A monkeypox vaccine is now available for New Yorkers who may be at risk

Faced with a growing outbreak of the monkeypox virus, New York City health officials on Thursday expanded access to a monkeypox vaccine, offering it to a new group of people who may be at higher risk: men who have had multiple or anonymous male sexual partners in the past two weeks.

New York City is the first US jurisdiction to expand access to the vaccine beyond close contacts of infected people, following similar moves in the UK and Canada.

Public health officials around the world have been scrambling to craft an effective response to the outbreak, which has spread to dozens of countries since mid-May, particularly among networks of gay, bisexual men and others who have sex with men.

New York City reported 30 cases of the monkeypox virus on Thursday. Nationally, 173 cases had been reported by the Centers for Disease Control and Prevention. Globally, more than 3,300 cases of the disease have been reported in 42 countries outside the African regions where it is endemic, in the largest global outbreak of the disease.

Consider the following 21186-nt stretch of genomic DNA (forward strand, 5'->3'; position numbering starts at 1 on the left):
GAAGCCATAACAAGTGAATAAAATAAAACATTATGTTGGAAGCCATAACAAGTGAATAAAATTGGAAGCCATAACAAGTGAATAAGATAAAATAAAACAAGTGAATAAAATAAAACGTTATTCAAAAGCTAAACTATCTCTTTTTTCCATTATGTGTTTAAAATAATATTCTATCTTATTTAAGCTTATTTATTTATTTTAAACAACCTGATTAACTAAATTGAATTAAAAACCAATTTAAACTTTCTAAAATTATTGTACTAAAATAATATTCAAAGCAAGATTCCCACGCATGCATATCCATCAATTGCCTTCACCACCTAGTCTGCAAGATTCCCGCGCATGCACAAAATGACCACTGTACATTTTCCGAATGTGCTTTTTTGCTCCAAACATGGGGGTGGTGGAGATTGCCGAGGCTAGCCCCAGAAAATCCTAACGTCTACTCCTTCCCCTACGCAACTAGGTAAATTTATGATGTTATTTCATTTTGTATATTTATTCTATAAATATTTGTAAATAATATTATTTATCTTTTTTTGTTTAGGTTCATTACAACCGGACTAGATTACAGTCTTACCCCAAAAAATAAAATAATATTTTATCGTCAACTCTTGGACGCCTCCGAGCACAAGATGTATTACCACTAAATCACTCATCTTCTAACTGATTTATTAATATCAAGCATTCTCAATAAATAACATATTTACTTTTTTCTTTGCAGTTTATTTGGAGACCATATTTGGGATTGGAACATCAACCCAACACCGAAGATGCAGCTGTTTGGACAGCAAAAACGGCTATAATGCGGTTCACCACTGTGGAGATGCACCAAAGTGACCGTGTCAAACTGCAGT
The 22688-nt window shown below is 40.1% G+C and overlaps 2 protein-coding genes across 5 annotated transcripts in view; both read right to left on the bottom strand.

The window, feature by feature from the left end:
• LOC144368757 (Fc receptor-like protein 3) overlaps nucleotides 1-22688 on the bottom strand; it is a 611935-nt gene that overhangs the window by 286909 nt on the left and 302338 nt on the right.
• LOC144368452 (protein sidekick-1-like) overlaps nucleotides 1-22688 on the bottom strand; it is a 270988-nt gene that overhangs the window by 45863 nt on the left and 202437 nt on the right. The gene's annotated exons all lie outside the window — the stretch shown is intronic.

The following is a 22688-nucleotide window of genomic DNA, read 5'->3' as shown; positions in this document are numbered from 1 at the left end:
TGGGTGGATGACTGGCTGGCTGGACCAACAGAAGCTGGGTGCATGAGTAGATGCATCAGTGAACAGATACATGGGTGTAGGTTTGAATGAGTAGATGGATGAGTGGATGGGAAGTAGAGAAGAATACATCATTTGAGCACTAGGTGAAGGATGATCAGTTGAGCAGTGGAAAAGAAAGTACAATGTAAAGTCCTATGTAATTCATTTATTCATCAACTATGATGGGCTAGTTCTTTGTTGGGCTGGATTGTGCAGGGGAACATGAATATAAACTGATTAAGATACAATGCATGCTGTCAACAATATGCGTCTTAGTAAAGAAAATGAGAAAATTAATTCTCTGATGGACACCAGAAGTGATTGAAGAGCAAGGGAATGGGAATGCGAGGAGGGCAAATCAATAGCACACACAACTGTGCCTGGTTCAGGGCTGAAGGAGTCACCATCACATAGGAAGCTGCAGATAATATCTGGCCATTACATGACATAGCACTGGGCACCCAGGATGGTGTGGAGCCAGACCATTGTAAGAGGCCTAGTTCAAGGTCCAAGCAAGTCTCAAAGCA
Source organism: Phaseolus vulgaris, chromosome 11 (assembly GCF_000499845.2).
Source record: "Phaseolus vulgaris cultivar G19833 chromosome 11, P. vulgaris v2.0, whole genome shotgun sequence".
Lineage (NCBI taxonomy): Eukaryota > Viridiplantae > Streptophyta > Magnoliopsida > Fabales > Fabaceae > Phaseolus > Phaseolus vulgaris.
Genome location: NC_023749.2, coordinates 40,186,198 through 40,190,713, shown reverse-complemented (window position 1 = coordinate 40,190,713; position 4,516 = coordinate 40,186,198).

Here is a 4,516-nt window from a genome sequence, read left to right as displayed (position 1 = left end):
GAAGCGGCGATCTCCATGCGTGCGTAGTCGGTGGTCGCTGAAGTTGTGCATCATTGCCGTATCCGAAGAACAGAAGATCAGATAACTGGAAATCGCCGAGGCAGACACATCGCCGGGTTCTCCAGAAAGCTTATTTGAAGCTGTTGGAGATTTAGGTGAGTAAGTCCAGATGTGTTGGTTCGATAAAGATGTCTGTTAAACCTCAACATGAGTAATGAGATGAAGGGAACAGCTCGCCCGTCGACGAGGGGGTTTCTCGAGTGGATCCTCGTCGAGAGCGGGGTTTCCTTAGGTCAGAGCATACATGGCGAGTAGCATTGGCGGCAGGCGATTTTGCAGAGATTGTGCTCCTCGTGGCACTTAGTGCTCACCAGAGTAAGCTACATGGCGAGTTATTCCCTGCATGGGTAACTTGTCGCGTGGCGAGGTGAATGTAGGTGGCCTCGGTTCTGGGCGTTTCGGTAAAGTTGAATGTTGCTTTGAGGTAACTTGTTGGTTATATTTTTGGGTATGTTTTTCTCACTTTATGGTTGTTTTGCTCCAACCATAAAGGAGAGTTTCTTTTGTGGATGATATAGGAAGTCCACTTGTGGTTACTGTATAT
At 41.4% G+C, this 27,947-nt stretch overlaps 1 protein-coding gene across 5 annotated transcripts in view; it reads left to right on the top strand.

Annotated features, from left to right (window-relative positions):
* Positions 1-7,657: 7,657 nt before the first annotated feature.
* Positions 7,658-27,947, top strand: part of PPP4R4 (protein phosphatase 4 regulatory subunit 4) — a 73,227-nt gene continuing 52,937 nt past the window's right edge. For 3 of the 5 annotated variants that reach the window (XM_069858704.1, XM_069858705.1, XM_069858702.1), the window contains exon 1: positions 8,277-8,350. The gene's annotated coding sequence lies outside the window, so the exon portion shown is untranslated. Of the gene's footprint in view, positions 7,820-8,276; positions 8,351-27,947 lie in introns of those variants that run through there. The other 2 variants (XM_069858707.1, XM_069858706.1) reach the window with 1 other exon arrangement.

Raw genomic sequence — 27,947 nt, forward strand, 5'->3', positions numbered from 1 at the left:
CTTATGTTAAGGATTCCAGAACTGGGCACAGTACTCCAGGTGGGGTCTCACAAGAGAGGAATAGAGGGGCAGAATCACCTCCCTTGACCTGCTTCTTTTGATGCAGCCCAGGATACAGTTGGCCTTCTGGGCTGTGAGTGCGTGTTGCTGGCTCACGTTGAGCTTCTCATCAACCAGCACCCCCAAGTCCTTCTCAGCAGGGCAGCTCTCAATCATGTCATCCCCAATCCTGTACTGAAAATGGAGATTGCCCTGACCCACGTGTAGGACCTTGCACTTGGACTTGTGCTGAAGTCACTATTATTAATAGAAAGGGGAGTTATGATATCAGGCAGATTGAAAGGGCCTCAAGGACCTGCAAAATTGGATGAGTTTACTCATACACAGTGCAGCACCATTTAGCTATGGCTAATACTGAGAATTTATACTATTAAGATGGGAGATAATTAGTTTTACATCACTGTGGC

No deaths have yet been reported in the outbreak outside of Africa, but 72 deaths have been reported so far this year in endemic regions of Africa.

The opening of the first clinic to offer the vaccine in New York on Thursday was not publicly announced beforehand. Instead, after a press release was issued at 11:30 a.m. Thursday, news spread on social media and by word of mouth about the vaccine’s sudden availability.

By early afternoon, a line of more than 100 men had formed outside the city-run Chelsea Sexual Health Clinic, which is the only place in town offering injections.

At around 1:30 p.m., clinic workers began turning away new people, asking them to book appointments online for the next week.

There is a limited supply of the preferred vaccine to fight monkeypox, which has been approved by the Food and Drug Administration. It is made in Denmark and is known as Jynneos in the United States. Although the federal government has about 1.4 million doses, Mark Levine, the Manhattan borough president, said there are only about 1,000 vaccine doses available to residents of the city. .